Olman just read The Corpse on the Dike by Janwillem van der Wetering and only sort of liked it.  And he's going to read another book in the series before he decides if he's going to read more.  This is a very sensible, level-headed approach.  Very much unlike me.  I have most of van de Weterings books and I've been wanting to read them for a while.  I'd heard good things about them and I love police procedurals.   And I enjoying tracking down all the books I'll need to be able to read a series in the proper order so to me, buying up a bunch of books that I do not know if I will like does not seem irrational.  But maybe it is.  It hadn't occurred to me that I would not like these books.

I put back a few books by Alan Furst.  I have five or six of his books already and hear nothing but great things about him.  Really, I should drop everything on go on a Furst-binge, he's supposed to be that good.
But I have known this since I first read about Furst in New York magazine some seven or eight years ago.  And I haven't gotten around to reading a single one.  So I put them back. 

The Bill James book I got, Hotbed, is something like the 26th or 27th installment in series about Harper and Iles, English cops.  I've accumulated maybe 11 or 12 of the books - but haven't actually read one yet.  And the three Inspector Montalbano books - police procedurals set in Sicily - same story.  Two massive violations of the Olman Rule.  I'm thinking that maybe this will be how I treat new things I come across.  Bill James and Andrea Cammileri are grandfathered in but everyone else in 2011, maybe I'll apply that test to.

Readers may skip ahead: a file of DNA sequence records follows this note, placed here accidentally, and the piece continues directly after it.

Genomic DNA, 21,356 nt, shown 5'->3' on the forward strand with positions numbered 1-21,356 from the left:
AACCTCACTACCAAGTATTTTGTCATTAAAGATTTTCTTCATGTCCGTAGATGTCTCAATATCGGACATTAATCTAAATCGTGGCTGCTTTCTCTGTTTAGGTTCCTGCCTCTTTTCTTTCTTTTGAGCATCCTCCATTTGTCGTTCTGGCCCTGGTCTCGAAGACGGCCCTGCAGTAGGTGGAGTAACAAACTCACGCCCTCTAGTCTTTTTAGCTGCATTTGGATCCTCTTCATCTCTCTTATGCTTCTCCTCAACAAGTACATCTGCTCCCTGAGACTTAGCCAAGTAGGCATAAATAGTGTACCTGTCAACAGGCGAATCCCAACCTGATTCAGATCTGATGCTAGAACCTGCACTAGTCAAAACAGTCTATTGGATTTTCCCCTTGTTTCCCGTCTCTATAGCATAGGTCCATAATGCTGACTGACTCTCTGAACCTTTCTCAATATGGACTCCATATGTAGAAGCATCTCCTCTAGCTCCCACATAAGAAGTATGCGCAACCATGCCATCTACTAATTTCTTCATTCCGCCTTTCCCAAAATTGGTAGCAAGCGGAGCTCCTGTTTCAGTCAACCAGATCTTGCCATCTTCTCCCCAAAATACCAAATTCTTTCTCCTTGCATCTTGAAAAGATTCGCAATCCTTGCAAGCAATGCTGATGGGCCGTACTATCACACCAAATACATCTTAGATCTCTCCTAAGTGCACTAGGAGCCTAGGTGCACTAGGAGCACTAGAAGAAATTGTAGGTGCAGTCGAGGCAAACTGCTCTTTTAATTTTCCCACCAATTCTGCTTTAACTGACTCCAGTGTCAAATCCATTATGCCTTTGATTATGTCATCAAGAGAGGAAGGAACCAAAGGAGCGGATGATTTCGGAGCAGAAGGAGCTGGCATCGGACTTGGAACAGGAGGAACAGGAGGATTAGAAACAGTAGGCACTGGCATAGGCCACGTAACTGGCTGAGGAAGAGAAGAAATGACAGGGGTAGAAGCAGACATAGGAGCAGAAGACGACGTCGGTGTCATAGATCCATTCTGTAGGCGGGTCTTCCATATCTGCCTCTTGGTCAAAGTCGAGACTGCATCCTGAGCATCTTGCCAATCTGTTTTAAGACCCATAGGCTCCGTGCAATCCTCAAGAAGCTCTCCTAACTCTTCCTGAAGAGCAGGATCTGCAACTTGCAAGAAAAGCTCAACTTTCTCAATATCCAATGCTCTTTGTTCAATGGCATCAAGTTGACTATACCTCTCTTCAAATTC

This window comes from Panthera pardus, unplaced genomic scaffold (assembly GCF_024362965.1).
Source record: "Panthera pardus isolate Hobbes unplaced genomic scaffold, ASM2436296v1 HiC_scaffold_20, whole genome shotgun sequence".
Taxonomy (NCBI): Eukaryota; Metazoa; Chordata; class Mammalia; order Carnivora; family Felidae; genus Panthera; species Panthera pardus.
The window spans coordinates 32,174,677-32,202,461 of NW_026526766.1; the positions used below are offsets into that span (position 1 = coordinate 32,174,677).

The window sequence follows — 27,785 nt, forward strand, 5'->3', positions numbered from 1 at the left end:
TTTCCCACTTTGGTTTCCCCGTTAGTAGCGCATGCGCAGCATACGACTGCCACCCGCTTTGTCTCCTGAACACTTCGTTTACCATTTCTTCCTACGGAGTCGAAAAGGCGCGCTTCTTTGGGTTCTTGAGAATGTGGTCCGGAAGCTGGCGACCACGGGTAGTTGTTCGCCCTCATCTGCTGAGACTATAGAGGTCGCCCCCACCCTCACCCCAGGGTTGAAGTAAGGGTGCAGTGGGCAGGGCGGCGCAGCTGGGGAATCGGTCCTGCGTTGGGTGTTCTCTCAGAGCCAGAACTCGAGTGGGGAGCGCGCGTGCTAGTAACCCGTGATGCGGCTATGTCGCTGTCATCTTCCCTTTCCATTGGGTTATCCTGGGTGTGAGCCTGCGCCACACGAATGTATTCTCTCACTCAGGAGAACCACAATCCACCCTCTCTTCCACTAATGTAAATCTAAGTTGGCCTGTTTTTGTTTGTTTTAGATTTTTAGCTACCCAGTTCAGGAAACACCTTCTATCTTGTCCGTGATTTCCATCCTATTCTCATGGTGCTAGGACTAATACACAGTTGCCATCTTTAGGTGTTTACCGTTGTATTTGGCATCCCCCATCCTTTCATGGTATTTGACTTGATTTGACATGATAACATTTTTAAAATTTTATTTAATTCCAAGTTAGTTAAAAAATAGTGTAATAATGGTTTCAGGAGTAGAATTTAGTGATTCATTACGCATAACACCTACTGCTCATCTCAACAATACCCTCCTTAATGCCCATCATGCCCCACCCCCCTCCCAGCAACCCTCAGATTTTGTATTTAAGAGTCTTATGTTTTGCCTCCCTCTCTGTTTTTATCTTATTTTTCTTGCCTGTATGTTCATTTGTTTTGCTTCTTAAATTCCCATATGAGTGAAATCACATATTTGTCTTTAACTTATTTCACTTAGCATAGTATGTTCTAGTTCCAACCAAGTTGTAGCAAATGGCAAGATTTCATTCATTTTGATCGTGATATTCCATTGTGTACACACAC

When I was paying for my books, the guy on the other side of the counter asked me what I thought about William Trevor as he had never read him.  I gave him my standard William Trevor answer - that he is the greatest short story writer alive today and that he should pick up his Collected Stories and read some of them. 

These two encounters have had me thinking about where I find out about what I want to read.  Lately its been all Donald Westlake and Richard Stark.  Which means Existential Ennui and the Violent World of Parker have a big impact on what I'm going to read.  My favorite book critic - Maureen Corrigan - just came out with her list of the best books of the year.  The Rap Sheet is a continually great source of crime and mystery novels.  Other websites of note are Detectives Beyond Borders and  The best sources in the offline world continue to be the New York Times, Washington Post, the New Yorker, the TLS, the Guardian, the New York Review of Books, and the London Review of Books.  National Public Radio has amazing book coverage.  So does BBC Radio 4 - or what I have access to, mainly Front Row.  I miss the Times of London - they've disappeared behind a paywall and it is almost impossible to obtain a copy of the paper in the US anymore. 

Thursday, November 18, 2010

Public Displays of Affectation

Whenever I can, I like to look at what other people are reading.  I flew to New Orleans last week on a sold out flight and got the last seat on the plane.  Everyone knew the flight was sold out - there were several announcements to this effect and the departure area was mobbed.  Finding the last empty seat was a tremendous ordeal because everybody tries to bring all their luggage onto planes and it takes forever for people to store it in the overhead bins.  As I was walking to the back of the plane,  I passed the two guys on the flight who I knew I did not want to sit next to.  Of course, they are the ones I ended up sandwiched between.

The fat one, he was dressed in a full religious costume and his buddy, the smooth one, had only limited religious accessories.  Even though it had been announced that every seat was taken, these two had taken out all of their religious texts and made a big show of how devout they were by studying them as everyone else tried to board and settle in.  Of course, they filled the empty middle seat with their crap.  Naturally, this is where I was directed to sit by the stewardess.